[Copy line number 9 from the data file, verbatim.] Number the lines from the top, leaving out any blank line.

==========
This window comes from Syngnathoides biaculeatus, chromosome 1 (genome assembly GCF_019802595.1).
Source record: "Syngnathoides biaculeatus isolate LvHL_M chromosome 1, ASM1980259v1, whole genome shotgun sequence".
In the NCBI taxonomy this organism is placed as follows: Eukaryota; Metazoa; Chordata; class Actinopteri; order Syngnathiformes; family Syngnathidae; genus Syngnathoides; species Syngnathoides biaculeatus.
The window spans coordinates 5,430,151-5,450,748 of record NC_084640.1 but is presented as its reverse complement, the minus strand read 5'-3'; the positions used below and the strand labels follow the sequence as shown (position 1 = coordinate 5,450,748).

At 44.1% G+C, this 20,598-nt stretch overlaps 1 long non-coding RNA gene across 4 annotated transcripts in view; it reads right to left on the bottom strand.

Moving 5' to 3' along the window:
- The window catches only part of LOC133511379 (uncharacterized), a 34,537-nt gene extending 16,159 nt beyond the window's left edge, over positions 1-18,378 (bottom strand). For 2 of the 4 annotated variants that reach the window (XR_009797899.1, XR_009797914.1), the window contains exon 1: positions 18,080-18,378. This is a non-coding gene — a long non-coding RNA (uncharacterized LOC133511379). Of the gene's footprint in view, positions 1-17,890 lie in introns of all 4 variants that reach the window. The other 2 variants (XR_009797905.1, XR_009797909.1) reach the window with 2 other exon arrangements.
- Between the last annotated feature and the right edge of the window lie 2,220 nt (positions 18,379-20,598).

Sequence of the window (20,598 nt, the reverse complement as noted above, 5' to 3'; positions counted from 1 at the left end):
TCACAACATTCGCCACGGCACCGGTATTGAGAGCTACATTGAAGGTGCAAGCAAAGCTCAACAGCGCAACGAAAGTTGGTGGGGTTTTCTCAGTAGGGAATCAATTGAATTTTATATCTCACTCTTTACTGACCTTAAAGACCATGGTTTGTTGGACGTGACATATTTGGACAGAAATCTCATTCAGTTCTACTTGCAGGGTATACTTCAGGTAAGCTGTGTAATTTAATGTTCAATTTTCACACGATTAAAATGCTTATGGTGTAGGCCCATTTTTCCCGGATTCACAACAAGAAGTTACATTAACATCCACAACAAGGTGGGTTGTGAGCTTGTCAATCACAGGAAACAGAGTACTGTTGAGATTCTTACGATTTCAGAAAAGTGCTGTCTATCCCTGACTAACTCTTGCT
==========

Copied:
Sequence of the window (20,598 nt, the reverse complement as noted above, 5' to 3'; positions counted from 1 at the left end):